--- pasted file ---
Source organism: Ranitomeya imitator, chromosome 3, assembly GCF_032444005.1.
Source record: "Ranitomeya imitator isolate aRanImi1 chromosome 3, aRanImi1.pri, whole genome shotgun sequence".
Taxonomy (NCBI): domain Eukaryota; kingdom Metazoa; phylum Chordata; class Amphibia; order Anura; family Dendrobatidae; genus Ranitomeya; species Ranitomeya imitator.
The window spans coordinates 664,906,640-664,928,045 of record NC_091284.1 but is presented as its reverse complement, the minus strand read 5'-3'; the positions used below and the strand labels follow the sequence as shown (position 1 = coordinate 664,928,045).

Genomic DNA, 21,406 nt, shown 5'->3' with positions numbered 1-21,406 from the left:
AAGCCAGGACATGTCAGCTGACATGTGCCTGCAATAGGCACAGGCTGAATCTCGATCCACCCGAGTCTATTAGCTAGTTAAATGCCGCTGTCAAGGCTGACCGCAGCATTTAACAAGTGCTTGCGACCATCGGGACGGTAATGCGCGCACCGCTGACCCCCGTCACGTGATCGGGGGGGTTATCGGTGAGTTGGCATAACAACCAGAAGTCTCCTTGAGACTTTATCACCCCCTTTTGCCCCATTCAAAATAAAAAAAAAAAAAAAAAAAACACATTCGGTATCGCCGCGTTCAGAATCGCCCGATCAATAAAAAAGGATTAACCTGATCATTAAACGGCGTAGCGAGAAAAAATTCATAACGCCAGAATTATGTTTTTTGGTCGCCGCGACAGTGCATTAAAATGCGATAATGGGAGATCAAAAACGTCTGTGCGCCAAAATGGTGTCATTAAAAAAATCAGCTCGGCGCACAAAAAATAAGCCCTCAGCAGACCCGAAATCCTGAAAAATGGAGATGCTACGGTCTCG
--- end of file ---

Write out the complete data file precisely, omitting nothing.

Source organism: Ranitomeya imitator, chromosome 3, assembly GCF_032444005.1.
Source record: "Ranitomeya imitator isolate aRanImi1 chromosome 3, aRanImi1.pri, whole genome shotgun sequence".
Taxonomy (NCBI): domain Eukaryota; kingdom Metazoa; phylum Chordata; class Amphibia; order Anura; family Dendrobatidae; genus Ranitomeya; species Ranitomeya imitator.
The window spans coordinates 664,906,640-664,928,045 of record NC_091284.1 but is presented as its reverse complement, the minus strand read 5'-3'; the positions used below and the strand labels follow the sequence as shown (position 1 = coordinate 664,928,045).

Genomic DNA, 21,406 nt, shown 5'->3' with positions numbered 1-21,406 from the left:
AAGCCAGGACATGTCAGCTGACATGTGCCTGCAATAGGCACAGGCTGAATCTCGATCCACCCGAGTCTATTAGCTAGTTAAATGCCGCTGTCAAGGCTGACCGCAGCATTTAACAAGTGCTTGCGACCATCGGGACGGTAATGCGCGCACCGCTGACCCCCGTCACGTGATCGGGGGGGTTATCGGTGAGTTGGCATAACAACCAGAAGTCTCCTTGAGACTTTATCACCCCCTTTTGCCCCATTCAAAATAAAAAAAAAAAAAAAAAAAACACATTCGGTATCGCCGCGTTCAGAATCGCCCGATCAATAAAAAAGGATTAACCTGATCATTAAACGGCGTAGCGAGAAAAAATTCATAACGCCAGAATTATGTTTTTTGGTCGCCGCGACAGTGCATTAAAATGCGATAATGGGAGATCAAAAACGTCTGTGCGCCAAAATGGTGTCATTAAAAAAATCAGCTCGGCGCACAAAAAATAAGCCCTCAGCAGACCCGAAATCCTGAAAAATGGAGATGCTACGGTCTCG